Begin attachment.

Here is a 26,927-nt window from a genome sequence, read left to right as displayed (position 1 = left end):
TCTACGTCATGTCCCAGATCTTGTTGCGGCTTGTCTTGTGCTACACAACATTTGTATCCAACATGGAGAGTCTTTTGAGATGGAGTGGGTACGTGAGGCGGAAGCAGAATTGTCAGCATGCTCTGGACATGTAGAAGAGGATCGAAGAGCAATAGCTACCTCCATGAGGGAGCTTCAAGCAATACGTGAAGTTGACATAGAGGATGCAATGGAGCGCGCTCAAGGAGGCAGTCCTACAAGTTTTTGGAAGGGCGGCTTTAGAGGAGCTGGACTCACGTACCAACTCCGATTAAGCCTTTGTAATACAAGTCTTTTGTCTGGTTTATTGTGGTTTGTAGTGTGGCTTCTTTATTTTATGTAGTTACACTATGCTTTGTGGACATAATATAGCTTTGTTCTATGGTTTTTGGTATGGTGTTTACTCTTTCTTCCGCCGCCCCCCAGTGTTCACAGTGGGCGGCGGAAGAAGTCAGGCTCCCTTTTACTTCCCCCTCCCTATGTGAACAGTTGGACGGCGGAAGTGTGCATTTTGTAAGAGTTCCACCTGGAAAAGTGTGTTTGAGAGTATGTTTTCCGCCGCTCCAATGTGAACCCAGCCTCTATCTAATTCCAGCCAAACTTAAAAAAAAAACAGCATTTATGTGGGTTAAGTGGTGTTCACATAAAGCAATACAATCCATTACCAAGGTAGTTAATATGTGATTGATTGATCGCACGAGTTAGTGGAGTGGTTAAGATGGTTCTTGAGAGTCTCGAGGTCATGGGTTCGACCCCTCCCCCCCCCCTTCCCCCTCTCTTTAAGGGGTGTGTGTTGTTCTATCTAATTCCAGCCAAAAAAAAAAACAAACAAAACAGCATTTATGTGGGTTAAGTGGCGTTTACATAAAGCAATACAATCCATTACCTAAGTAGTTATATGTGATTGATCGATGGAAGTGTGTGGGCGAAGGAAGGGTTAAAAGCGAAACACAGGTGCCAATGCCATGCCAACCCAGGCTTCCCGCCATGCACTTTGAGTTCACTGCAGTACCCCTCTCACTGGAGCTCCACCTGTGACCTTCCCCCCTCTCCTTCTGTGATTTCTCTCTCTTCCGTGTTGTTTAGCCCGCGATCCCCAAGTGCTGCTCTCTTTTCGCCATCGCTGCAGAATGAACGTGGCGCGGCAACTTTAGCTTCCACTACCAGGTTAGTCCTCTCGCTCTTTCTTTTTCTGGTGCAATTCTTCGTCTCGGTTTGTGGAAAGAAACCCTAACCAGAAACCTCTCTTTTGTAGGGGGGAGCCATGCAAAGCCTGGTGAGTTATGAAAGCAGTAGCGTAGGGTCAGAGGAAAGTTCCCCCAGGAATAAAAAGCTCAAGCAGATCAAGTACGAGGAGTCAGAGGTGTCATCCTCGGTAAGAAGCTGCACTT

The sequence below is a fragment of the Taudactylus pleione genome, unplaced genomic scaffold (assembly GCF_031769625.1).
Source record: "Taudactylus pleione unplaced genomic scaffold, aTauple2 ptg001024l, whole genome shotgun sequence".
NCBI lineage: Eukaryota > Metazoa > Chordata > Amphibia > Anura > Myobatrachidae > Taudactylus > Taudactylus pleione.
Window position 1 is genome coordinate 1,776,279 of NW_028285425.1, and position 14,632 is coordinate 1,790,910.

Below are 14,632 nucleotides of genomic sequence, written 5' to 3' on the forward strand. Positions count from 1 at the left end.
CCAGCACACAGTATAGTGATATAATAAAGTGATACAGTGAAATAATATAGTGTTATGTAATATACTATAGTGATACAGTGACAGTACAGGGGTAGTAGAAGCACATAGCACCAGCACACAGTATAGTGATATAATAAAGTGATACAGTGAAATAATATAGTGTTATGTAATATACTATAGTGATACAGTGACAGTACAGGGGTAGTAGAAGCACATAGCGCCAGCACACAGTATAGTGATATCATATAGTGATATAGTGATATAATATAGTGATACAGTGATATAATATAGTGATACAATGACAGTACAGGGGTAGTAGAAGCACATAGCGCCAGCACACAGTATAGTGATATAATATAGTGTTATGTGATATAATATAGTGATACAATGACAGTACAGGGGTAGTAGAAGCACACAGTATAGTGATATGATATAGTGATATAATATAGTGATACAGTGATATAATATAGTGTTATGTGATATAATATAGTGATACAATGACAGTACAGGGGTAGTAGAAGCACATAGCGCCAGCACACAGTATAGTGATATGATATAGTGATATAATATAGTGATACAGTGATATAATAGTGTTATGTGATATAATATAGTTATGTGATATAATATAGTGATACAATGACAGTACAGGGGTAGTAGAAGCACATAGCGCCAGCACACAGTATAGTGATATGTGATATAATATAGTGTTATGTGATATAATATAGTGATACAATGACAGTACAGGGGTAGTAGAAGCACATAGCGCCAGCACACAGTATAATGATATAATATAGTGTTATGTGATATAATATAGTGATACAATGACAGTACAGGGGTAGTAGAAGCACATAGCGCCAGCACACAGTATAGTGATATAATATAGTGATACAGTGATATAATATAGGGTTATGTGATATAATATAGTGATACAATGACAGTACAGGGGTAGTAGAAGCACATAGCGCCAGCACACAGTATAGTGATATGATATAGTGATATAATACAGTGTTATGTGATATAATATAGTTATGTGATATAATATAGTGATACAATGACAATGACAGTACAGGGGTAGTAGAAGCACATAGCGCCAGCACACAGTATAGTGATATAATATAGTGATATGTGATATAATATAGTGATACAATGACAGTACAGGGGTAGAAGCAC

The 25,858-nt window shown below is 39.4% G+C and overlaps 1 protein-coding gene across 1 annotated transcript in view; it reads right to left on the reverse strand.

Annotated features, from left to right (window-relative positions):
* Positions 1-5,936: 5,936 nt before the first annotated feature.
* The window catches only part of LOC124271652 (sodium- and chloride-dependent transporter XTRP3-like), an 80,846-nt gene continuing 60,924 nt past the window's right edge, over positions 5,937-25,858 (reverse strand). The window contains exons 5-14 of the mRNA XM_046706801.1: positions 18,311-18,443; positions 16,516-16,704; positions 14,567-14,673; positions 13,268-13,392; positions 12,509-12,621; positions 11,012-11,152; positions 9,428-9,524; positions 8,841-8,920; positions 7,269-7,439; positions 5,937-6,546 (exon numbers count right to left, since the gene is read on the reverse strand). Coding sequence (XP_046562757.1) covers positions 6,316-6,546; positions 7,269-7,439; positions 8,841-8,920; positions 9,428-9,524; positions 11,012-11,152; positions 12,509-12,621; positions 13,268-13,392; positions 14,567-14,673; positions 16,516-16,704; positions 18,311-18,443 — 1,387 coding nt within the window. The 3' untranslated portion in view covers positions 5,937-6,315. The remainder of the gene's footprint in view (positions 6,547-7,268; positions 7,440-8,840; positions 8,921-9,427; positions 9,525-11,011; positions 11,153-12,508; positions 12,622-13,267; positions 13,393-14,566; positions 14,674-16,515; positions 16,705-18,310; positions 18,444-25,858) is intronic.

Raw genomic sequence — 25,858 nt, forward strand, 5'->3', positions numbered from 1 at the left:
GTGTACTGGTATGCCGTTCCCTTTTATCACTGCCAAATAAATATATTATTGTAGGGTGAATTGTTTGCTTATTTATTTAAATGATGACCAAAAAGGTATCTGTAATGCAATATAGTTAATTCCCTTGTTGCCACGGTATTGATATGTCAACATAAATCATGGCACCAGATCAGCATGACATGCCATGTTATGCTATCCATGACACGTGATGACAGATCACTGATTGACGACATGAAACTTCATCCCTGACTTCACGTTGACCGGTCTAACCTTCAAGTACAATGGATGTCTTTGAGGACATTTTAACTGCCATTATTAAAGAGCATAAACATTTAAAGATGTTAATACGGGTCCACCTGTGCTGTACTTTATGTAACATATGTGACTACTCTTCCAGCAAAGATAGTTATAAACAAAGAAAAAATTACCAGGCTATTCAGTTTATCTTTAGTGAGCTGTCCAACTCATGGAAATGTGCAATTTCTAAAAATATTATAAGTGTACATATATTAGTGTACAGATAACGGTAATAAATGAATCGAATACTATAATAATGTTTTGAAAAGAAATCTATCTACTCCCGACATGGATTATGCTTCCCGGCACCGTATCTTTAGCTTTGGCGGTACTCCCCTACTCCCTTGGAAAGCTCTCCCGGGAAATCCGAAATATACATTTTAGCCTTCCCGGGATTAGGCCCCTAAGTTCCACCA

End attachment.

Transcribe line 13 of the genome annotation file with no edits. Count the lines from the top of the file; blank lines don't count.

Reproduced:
Raw genomic sequence — 25,858 nt, forward strand, 5'->3', positions numbered from 1 at the left: